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Help with Quantum Eraser experiments

  1. Mar 25, 2013 #1
    I read an article I found on the internet the other day about some Chinese scientists who have set a new speed record for Quantum Entanglement or (Spooky action at a distance). I have since been fascinated by Quantum Mechanics and am trying to understand it (as best I can). I am not a scientist in any way shape or form and as such don't have access to the equipment or the knowledge to experiment myself.

    I would really appreciate it if Anybody with an understanding of the "Quantum Eraser" could take a look at these 4 experiments and enlighten me as to what results I should see at each of the detectors in each of the following 4 experiments in terms of Interference pattern or No Interference Pattern.

    I may be (probably) completely off the mark here but I am particularly interested in the results of experiment 2 as from what I can tell this should provide "Which Way" information without affecting the polarization.

    http://sphotos-b.ak.fbcdn.net/hphotos-ak-ash4/481900_4695680957061_1075943993_n.jpg [Broken]
     
    Last edited by a moderator: May 6, 2017
  2. jcsd
  3. Mar 25, 2013 #2

    Cthugha

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    It might help, if you explain your drawings.

    I suppose the blue rectangle and black square are a laser and a nonlinear crystal creating entangled photon pairs. Are these momentum-entangled with arbitrary polarization?

    What are black-and-white things? Double slits? Polarizers? Double slits with polarizers? Do the two thin lines represent a beam splitter? Also what kind of detector do you intend to use? Small ones? Large bucket detectors? What kind of interference patterns are you after? A simple spatial double slit pattern? If so, do you scan the position of some detectors to measure it and if so, for which detectors do you scan position?

    All of that may sound like nifty details, but they become important.
     
  4. Mar 25, 2013 #3
    Thanks for the reply Ctugha. Sorry for my ignorance, as I said I am not a scientist. Yes the blue rectangle and black square are as you suggested. The black and white things are Double Slits "Without" polarizers and the two thin lines are mirrors. Sorry you've lost me on the detectors. I was thinking of anything that can detect weather an interference pattern is present or not.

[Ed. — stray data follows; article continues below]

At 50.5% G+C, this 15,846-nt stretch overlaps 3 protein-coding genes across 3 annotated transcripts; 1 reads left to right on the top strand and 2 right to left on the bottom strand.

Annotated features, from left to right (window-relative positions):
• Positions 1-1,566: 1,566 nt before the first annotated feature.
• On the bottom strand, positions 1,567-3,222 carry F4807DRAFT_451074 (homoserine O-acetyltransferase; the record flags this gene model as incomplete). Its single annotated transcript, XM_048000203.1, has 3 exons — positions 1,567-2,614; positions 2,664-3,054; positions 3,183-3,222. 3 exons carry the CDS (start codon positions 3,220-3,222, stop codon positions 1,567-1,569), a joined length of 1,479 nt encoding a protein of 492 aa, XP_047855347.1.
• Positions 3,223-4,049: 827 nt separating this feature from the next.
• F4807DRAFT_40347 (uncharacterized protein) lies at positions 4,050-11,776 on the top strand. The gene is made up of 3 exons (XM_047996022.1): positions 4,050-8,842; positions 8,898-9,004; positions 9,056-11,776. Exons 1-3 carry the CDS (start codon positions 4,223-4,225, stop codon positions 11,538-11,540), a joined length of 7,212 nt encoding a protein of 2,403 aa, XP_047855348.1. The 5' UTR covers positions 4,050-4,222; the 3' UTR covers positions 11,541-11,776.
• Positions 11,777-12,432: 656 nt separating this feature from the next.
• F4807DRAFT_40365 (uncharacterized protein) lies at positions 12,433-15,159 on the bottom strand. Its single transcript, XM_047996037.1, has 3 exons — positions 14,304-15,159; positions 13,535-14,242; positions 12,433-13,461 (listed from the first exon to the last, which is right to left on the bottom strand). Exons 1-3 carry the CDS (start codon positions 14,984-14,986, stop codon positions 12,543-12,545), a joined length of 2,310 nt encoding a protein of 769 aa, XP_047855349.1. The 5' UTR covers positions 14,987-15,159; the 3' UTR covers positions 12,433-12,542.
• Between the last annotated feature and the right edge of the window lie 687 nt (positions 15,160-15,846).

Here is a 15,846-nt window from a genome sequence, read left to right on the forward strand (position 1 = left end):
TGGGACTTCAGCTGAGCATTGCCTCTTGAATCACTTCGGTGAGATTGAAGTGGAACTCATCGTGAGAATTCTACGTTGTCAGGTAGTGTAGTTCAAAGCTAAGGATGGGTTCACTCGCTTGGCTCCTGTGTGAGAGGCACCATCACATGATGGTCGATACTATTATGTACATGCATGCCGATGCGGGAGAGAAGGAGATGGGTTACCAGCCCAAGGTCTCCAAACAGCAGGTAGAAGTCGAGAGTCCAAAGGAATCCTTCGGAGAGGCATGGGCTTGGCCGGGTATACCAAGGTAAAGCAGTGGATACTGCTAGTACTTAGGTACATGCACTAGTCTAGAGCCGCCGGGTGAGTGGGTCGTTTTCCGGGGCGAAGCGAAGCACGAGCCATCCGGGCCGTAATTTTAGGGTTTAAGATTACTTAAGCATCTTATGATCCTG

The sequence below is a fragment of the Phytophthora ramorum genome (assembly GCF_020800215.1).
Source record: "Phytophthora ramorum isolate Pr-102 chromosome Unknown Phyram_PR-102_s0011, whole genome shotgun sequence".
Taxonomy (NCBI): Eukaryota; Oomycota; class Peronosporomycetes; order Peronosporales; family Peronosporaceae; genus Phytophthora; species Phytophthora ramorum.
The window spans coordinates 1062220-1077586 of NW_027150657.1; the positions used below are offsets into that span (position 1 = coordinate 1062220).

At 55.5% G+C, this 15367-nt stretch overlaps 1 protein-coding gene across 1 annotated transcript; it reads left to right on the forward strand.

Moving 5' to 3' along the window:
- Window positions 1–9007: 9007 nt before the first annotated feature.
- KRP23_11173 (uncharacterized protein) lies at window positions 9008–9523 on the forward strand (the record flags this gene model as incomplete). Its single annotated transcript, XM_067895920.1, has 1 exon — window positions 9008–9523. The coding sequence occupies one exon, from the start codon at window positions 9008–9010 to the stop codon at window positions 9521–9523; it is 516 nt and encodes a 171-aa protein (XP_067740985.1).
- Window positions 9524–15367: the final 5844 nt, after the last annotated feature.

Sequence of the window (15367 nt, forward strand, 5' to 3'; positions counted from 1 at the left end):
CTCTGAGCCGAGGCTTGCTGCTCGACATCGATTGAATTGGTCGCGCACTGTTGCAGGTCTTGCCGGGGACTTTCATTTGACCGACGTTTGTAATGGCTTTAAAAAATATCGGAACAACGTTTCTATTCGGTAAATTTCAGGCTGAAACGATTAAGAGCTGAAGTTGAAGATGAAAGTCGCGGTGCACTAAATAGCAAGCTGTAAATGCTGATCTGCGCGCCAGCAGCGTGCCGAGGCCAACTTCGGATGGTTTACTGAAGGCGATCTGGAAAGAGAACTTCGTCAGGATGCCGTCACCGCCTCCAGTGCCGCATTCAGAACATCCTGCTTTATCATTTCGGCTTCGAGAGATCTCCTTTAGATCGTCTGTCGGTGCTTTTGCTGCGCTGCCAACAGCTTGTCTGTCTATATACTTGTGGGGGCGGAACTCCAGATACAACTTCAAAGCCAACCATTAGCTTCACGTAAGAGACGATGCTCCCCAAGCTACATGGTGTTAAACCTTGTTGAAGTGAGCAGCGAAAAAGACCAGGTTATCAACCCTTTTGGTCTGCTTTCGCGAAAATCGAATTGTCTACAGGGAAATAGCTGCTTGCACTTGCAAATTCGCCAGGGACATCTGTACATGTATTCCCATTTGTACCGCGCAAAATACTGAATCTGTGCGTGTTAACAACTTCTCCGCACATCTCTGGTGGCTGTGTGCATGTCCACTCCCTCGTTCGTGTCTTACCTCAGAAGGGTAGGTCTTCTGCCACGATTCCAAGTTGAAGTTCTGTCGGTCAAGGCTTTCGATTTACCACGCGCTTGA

5. Mar 26, 2013 #4

    Cthugha

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    Well - it is complicated.

    It is not even completely clear, what one will see in experiment 1. Typically, entangled photons will not show a double slit interference pattern because they are pretty incoherent. However, one can always go to far field conditions (double slit far away from the crystal). In this case coherence increases (for the same reason light from very distant stars is pretty coherent), but doing so breaks entanglement. So I suppose, you are not interested in this kind of condition and want to keep entanglement. In this case, you will not see an interference pattern in experiment 1 on any of the two detectors. You might be able to recover some pattern by postselection (just considering detections at detector B which correspond to simultaneous detection events at some well defined position of detector A), but on the bare detectors, there will be no pattern.

    In experiment 2, no detector can show a pattern. You need a superposition at two possible paths to a single detector to be able to create an interference pattern.

    In experiment 3, one might be able to see a pattern on detector B, if the slits of the first double slit are very narrow. This is equivalent to increasing the distance between the crystal and the double slit as mentioned for experiment 1 and wll increase coherence. It will also break entanglement.

    In experiment 4, you might see a pattern on detector B and C for the same reasons as in experiment 3.

    For these cases in experiment 3 and 4, one might also be able to see an interference pattern using wider slits, if one again uses postselection as mentioned in the discussion of experiment 1.

    I am sorry that this is most likely not the discussion of the experiment you wanted to get, but these tiny details are very important for double slit and quantum eraser experiments.
     
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